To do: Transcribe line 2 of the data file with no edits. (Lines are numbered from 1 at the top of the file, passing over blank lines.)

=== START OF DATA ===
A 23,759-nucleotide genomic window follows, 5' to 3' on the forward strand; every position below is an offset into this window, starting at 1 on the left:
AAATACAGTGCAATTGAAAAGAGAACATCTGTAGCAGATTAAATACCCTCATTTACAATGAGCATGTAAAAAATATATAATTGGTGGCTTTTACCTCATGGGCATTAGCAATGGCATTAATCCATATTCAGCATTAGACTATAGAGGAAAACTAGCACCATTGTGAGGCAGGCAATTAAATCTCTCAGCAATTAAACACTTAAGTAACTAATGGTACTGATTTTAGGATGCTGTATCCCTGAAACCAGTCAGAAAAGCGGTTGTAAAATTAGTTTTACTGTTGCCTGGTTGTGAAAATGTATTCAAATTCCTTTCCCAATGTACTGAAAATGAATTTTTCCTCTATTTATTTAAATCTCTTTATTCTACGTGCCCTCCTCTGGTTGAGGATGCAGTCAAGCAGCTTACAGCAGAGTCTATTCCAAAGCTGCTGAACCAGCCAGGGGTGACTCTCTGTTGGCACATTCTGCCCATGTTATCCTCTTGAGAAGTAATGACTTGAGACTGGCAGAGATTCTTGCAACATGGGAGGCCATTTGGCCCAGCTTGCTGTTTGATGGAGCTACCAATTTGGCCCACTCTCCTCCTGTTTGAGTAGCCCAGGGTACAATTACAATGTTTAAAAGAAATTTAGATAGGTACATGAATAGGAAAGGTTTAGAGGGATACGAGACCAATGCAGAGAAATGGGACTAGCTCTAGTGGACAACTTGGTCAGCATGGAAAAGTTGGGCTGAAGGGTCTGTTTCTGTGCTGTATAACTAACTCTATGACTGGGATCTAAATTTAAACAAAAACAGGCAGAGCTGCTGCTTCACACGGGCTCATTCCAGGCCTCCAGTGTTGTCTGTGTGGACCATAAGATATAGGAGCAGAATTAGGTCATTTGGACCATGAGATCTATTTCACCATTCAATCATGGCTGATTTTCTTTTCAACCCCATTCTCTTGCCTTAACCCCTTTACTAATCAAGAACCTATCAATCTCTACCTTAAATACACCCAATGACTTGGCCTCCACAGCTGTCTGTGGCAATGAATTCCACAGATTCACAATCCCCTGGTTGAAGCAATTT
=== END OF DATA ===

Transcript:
AAATACAGTGCAATTGAAAAGAGAACATCTGTAGCAGATTAAATACCCTCATTTACAATGAGCATGTAAAAAATATATAATTGGTGGCTTTTACCTCATGGGCATTAGCAATGGCATTAATCCATATTCAGCATTAGACTATAGAGGAAAACTAGCACCATTGTGAGGCAGGCAATTAAATCTCTCAGCAATTAAACACTTAAGTAACTAATGGTACTGATTTTAGGATGCTGTATCCCTGAAACCAGTCAGAAAAGCGGTTGTAAAATTAGTTTTACTGTTGCCTGGTTGTGAAAATGTATTCAAATTCCTTTCCCAATGTACTGAAAATGAATTTTTCCTCTATTTATTTAAATCTCTTTATTCTACGTGCCCTCCTCTGGTTGAGGATGCAGTCAAGCAGCTTACAGCAGAGTCTATTCCAAAGCTGCTGAACCAGCCAGGGGTGACTCTCTGTTGGCACATTCTGCCCATGTTATCCTCTTGAGAAGTAATGACTTGAGACTGGCAGAGATTCTTGCAACATGGGAGGCCATTTGGCCCAGCTTGCTGTTTGATGGAGCTACCAATTTGGCCCACTCTCCTCCTGTTTGAGTAGCCCAGGGTACAATTACAATGTTTAAAAGAAATTTAGATAGGTACATGAATAGGAAAGGTTTAGAGGGATACGAGACCAATGCAGAGAAATGGGACTAGCTCTAGTGGACAACTTGGTCAGCATGGAAAAGTTGGGCTGAAGGGTCTGTTTCTGTGCTGTATAACTAACTCTATGACTGGGATCTAAATTTAAACAAAAACAGGCAGAGCTGCTGCTTCACACGGGCTCATTCCAGGCCTCCAGTGTTGTCTGTGTGGACCATAAGATATAGGAGCAGAATTAGGTCATTTGGACCATGAGATCTATTTCACCATTCAATCATGGCTGATTTTCTTTTCAACCCCATTCTCTTGCCTTAACCCCTTTACTAATCAAGAACCTATCAATCTCTACCTTAAATACACCCAATGACTTGGCCTCCACAGCTGTCTGTGGCAATGAATTCCACAGATTCACAATCCCCTGGTTGAAGCAATTT